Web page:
This article was first published on WePower - Medium
In my opinion, there is something holding back global energy transition, which hasn’t yet sparked the attention and debate it deserves — who should own the rights to access and use people’s energy consumption data? Should it be the energy providers or the people like you and I, who are the actual consumers?
One could ask, who cares, but trust me, the answer to this question is what makes all the difference. The one who owns the right to use the data has the power to decide who uses it, who creates solutions through using it, and who stops others from doing it. I will take you through two examples:
1. It was recently revealed that the Australian power network operator, Vector, sold access to the data about the private life patterns of 1.6 million people to Amazon. While in Australia this was considered to be business as usual — one major service provider sharing information with another one, in Europe, it is seen as a serious violation. A deal of this sort would have required an explicit opt-in go-ahead from all the consumers/meter owners affected.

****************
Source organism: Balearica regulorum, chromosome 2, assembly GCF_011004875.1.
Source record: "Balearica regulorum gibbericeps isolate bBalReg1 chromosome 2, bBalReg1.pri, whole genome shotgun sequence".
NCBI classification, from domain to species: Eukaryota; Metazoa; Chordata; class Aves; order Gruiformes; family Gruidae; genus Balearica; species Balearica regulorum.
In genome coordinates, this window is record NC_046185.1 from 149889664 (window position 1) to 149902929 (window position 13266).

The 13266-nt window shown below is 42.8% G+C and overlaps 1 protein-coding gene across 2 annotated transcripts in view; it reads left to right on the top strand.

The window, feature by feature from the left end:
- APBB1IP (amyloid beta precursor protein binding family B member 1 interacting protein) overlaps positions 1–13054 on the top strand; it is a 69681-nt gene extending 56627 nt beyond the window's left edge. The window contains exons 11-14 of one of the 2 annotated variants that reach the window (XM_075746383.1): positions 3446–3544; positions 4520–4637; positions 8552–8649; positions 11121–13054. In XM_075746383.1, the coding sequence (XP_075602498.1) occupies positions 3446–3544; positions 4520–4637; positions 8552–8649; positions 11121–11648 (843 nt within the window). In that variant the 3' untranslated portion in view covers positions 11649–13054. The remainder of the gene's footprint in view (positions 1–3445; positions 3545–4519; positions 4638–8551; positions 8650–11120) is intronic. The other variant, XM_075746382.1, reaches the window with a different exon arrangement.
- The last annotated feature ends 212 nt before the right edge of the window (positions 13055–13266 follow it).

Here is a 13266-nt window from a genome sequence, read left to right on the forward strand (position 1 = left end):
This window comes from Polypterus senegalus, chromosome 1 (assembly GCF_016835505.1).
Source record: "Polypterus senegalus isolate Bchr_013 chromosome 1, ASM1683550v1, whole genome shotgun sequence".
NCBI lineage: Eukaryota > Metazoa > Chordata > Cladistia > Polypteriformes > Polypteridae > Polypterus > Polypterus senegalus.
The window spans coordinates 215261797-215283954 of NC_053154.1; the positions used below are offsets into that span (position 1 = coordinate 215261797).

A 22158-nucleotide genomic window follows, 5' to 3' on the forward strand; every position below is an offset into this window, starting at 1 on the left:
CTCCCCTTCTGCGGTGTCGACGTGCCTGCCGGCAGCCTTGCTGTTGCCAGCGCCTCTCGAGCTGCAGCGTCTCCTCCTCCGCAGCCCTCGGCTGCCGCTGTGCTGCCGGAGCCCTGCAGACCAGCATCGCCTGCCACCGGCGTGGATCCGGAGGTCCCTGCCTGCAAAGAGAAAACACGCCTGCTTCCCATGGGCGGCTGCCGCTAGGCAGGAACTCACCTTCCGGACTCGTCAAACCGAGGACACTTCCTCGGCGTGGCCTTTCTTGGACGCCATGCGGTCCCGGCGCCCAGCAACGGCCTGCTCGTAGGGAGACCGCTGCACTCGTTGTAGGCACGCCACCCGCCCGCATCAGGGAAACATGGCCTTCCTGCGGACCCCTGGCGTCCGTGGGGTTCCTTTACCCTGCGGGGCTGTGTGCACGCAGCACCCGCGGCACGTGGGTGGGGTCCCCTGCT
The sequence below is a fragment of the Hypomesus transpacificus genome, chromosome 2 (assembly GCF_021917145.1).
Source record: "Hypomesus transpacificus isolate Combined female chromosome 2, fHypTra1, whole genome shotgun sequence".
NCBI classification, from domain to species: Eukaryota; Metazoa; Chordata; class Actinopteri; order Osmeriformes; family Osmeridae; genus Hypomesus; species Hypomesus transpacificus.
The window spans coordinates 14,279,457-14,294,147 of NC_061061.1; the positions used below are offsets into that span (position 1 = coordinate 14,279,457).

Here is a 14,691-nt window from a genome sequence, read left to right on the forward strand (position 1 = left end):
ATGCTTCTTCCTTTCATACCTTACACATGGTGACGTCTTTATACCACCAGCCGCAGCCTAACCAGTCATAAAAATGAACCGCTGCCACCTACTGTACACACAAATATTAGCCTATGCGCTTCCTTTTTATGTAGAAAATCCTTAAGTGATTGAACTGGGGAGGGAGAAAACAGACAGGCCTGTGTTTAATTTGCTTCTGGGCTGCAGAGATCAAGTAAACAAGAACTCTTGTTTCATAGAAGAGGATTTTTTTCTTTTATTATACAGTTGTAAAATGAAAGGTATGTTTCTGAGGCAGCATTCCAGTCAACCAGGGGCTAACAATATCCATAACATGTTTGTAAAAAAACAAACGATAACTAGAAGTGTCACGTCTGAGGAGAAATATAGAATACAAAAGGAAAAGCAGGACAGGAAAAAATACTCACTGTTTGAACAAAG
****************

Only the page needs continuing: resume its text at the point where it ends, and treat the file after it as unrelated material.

2. Different grid operators in Europe recently founded an initiative called The Data Bridge Alliance, in order to simplify access to energy consumption data. Companies such as WePower are invited to join the project so that we can create innovative solutions that help speed up the energy transition process. Collaboration of this scale is only possible thanks to Europe being GDPR regulated, and the end-users owning the rights to their data. People can then decide which solutions they give a green light to and which ones they don’t.
I remember the early debates among European networking operators as to whether the energy consumption data is private or not, and if they should be allowed to ...
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